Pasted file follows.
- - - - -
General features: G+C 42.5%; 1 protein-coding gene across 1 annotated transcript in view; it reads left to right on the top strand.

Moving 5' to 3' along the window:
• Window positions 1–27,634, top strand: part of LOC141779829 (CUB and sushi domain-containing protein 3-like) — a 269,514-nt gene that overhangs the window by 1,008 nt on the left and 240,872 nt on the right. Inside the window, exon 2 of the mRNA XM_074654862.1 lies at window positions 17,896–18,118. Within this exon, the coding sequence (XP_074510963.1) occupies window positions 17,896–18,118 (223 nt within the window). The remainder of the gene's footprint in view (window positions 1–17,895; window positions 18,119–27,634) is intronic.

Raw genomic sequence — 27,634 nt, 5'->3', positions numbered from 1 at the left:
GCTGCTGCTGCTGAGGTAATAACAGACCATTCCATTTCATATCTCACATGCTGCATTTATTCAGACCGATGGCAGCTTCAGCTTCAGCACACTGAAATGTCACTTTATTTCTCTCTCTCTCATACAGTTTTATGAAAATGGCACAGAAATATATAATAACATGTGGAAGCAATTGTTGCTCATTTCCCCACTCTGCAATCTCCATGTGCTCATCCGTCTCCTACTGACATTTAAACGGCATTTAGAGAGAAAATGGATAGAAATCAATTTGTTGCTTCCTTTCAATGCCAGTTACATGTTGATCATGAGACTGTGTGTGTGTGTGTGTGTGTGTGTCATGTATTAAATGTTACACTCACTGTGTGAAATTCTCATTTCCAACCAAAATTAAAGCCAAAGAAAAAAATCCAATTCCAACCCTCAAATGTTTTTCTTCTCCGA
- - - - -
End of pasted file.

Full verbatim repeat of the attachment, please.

General features: G+C 42.5%; 1 protein-coding gene across 1 annotated transcript in view; it reads left to right on the top strand.

Moving 5' to 3' along the window:
• Window positions 1–27,634, top strand: part of LOC141779829 (CUB and sushi domain-containing protein 3-like) — a 269,514-nt gene that overhangs the window by 1,008 nt on the left and 240,872 nt on the right. Inside the window, exon 2 of the mRNA XM_074654862.1 lies at window positions 17,896–18,118. Within this exon, the coding sequence (XP_074510963.1) occupies window positions 17,896–18,118 (223 nt within the window). The remainder of the gene's footprint in view (window positions 1–17,895; window positions 18,119–27,634) is intronic.

Raw genomic sequence — 27,634 nt, 5'->3', positions numbered from 1 at the left:
GCTGCTGCTGCTGAGGTAATAACAGACCATTCCATTTCATATCTCACATGCTGCATTTATTCAGACCGATGGCAGCTTCAGCTTCAGCACACTGAAATGTCACTTTATTTCTCTCTCTCTCATACAGTTTTATGAAAATGGCACAGAAATATATAATAACATGTGGAAGCAATTGTTGCTCATTTCCCCACTCTGCAATCTCCATGTGCTCATCCGTCTCCTACTGACATTTAAACGGCATTTAGAGAGAAAATGGATAGAAATCAATTTGTTGCTTCCTTTCAATGCCAGTTACATGTTGATCATGAGACTGTGTGTGTGTGTGTGTGTGTGTGTCATGTATTAAATGTTACACTCACTGTGTGAAATTCTCATTTCCAACCAAAATTAAAGCCAAAGAAAAAAATCCAATTCCAACCCTCAAATGTTTTTCTTCTCCGA